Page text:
Please email with any corrections or additions.

Changes are the confirmation the 84th and West End nest has hatched and the viewing of a single eyass at CCNY.  The Grant's Tomb nest no longer has an eyass on the nest, but there are no signs of a fledgling, so the nest may have had an eyass death.

Hawks 2016-9


Seaside Sparrows

In a little park on the Hudson River Greenway, Clinton Cov, there have been a group of Seaside Sparrows for the last few days.  This species is usually very hard to find in salt marshes, so having these birds hanging out on a lawn and median between a sidewalk and a bike path, has been a great joy for birders used to spending hours to see a brief glimpse.

There being easy to find has had its drawbacks however.  One of the sparrows became a meal for an American Kestrel on Friday.


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2016 Manhattan Nests - Update 7

Please email with any corrections or additions. 

Changes are basically in the number of eyasses confirmed at each nest.  This count will grow as the eyasses become easier to see.

Hawks 2016-7a


2016 Manhattan Nests - Update 6

Please email with any corrections or additions.

Updates are:

  • Washington Square Park nest has hatched.  One hatch confirmed, but I suspect all three have hatched by now.
  • Feeding observed at Tompkins Square Park.
  • Two eyasses confirmed at 116th and Riverside.
  • Conflicting reports, but the 96th and Fifth nest appears to have failed.
  • At least two eyasses have been been in Pale Male/Octavia's Fifth Avenue nest.

(I suspect that Inwood Hill has hatched, but I just haven't received a report yet.)

Hawks 2016-6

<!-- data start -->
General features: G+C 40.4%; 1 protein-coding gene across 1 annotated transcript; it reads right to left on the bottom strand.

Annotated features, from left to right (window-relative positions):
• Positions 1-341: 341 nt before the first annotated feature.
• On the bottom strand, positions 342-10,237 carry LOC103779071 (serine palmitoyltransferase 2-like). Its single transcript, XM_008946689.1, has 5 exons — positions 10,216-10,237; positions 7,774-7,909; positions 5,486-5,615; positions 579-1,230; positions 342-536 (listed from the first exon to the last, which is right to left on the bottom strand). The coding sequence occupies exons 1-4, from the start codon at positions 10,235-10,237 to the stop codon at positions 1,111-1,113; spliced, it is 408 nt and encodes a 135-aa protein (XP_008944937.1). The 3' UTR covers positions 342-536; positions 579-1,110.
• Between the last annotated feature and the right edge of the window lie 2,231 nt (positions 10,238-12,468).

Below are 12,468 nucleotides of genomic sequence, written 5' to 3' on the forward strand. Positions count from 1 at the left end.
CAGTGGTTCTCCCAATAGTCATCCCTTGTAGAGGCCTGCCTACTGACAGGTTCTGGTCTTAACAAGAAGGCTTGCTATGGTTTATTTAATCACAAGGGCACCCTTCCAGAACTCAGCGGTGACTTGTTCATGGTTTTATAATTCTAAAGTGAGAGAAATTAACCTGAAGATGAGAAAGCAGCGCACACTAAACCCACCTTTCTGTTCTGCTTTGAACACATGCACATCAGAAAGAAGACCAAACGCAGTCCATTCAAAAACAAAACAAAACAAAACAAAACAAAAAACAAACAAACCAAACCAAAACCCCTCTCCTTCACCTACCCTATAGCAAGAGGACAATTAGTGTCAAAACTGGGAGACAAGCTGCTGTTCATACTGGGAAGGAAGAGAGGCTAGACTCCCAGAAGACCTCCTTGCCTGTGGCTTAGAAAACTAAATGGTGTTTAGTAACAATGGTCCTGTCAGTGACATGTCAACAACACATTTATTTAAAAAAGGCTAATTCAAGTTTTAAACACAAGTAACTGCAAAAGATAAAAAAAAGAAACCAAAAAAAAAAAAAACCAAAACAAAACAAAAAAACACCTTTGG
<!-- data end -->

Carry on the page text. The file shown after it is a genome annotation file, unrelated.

116th and Riverside Has Hatched

Although we can't see the eyasses yet, frequent trips off the nest by the female, flies, what look like feedings and the male bringing in food, make it clear the nest has hatched.  Nice to see a young couple with a new nest be successful.  Between this nest, the Grant's Tomb nest and the Peregrine Falcons on Riverside Church this should be a fun area to watch.  And St. John the Divine is also a short walk away!


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Hatch Watch Begins Soon

NYC hawk watchers will be looking at nests for signs of hatching over the next few weeks.  Calculating hatches can be complicated.  While egg take 28-25 days to incubate

  • females may begin to sit on nests a few days before they lay their eggs
  • egg are laid 36-48 hours apart and incubation may not fully begin until the last egg is laid
  • an egg takes about a day to hatch as the chick pips out of the egg and feeding usually doesn't begin right after hatching

Since we can rarely look into a nest, we'll be looking for signs of a hatch such as a hawk slice from an eyass (pooping chick), a victory flight lap by the parents or lots of food being brought to the nest by the male and a first feeding.  It takes a few extra days from when we see a feeding until we can see fuzzy heads too.

We might see a hatch by next weekend and certainly within two weeks.  It's a great time watch a nest and a sure sign that spring has arrived.


More photos of 96th Street

With better weather, I got to see a nest exchange and both hawks of the 96th Street pair today.  Both hawks look great.  It was the first time I got a good look at the male. 

I look forward to learning about this pair over the next few months.  It should be a fun summer in Central Park.


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Channel Islands National Park

I was in L.A. for Easter but made a side trip to whale watch around the Channel Islands on Good Friday.  Lots of great wildlife, including Brown Boobies, Spotted Harbor Seals, Sea Lions, Dolphins, Brown Pelicans, Fin and Gray Whales.